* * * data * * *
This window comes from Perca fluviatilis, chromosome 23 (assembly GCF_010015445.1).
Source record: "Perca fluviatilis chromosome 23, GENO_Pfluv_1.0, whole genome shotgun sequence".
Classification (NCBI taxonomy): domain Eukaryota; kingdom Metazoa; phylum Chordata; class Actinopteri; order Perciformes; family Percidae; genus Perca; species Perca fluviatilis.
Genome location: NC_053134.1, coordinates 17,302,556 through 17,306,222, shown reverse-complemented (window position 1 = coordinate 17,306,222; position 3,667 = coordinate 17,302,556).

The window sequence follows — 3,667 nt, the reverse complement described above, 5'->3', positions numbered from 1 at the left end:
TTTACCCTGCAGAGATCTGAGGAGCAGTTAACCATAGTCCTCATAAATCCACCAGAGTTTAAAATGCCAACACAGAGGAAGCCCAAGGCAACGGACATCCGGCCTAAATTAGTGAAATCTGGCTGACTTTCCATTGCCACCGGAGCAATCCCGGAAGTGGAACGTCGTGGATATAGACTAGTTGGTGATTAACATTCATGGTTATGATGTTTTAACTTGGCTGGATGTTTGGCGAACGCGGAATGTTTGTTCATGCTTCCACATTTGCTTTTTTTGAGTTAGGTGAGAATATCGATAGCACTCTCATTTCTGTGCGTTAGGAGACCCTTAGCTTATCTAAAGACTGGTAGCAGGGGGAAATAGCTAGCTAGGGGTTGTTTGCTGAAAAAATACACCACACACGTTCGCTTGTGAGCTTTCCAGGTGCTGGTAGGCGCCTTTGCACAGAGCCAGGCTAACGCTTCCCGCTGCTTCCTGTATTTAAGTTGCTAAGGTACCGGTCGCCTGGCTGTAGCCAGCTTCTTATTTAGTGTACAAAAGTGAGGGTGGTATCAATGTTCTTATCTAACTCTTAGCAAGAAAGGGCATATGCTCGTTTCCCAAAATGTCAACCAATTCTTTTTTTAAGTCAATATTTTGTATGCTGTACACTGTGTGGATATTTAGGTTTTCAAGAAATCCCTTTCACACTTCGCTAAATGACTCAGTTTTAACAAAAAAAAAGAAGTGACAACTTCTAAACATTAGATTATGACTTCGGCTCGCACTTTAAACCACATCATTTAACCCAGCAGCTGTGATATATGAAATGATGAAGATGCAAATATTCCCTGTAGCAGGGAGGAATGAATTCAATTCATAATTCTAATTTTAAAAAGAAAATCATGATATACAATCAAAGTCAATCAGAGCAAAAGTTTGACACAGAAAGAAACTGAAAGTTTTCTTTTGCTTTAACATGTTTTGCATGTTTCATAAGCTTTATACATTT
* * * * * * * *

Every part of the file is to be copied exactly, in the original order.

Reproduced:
This window comes from Perca fluviatilis, chromosome 23 (assembly GCF_010015445.1).
Source record: "Perca fluviatilis chromosome 23, GENO_Pfluv_1.0, whole genome shotgun sequence".
Classification (NCBI taxonomy): domain Eukaryota; kingdom Metazoa; phylum Chordata; class Actinopteri; order Perciformes; family Percidae; genus Perca; species Perca fluviatilis.
Genome location: NC_053134.1, coordinates 17,302,556 through 17,306,222, shown reverse-complemented (window position 1 = coordinate 17,306,222; position 3,667 = coordinate 17,302,556).

The window sequence follows — 3,667 nt, the reverse complement described above, 5'->3', positions numbered from 1 at the left end:
TTTACCCTGCAGAGATCTGAGGAGCAGTTAACCATAGTCCTCATAAATCCACCAGAGTTTAAAATGCCAACACAGAGGAAGCCCAAGGCAACGGACATCCGGCCTAAATTAGTGAAATCTGGCTGACTTTCCATTGCCACCGGAGCAATCCCGGAAGTGGAACGTCGTGGATATAGACTAGTTGGTGATTAACATTCATGGTTATGATGTTTTAACTTGGCTGGATGTTTGGCGAACGCGGAATGTTTGTTCATGCTTCCACATTTGCTTTTTTTGAGTTAGGTGAGAATATCGATAGCACTCTCATTTCTGTGCGTTAGGAGACCCTTAGCTTATCTAAAGACTGGTAGCAGGGGGAAATAGCTAGCTAGGGGTTGTTTGCTGAAAAAATACACCACACACGTTCGCTTGTGAGCTTTCCAGGTGCTGGTAGGCGCCTTTGCACAGAGCCAGGCTAACGCTTCCCGCTGCTTCCTGTATTTAAGTTGCTAAGGTACCGGTCGCCTGGCTGTAGCCAGCTTCTTATTTAGTGTACAAAAGTGAGGGTGGTATCAATGTTCTTATCTAACTCTTAGCAAGAAAGGGCATATGCTCGTTTCCCAAAATGTCAACCAATTCTTTTTTTAAGTCAATATTTTGTATGCTGTACACTGTGTGGATATTTAGGTTTTCAAGAAATCCCTTTCACACTTCGCTAAATGACTCAGTTTTAACAAAAAAAAAGAAGTGACAACTTCTAAACATTAGATTATGACTTCGGCTCGCACTTTAAACCACATCATTTAACCCAGCAGCTGTGATATATGAAATGATGAAGATGCAAATATTCCCTGTAGCAGGGAGGAATGAATTCAATTCATAATTCTAATTTTAAAAAGAAAATCATGATATACAATCAAAGTCAATCAGAGCAAAAGTTTGACACAGAAAGAAACTGAAAGTTTTCTTTTGCTTTAACATGTTTTGCATGTTTCATAAGCTTTATACATTT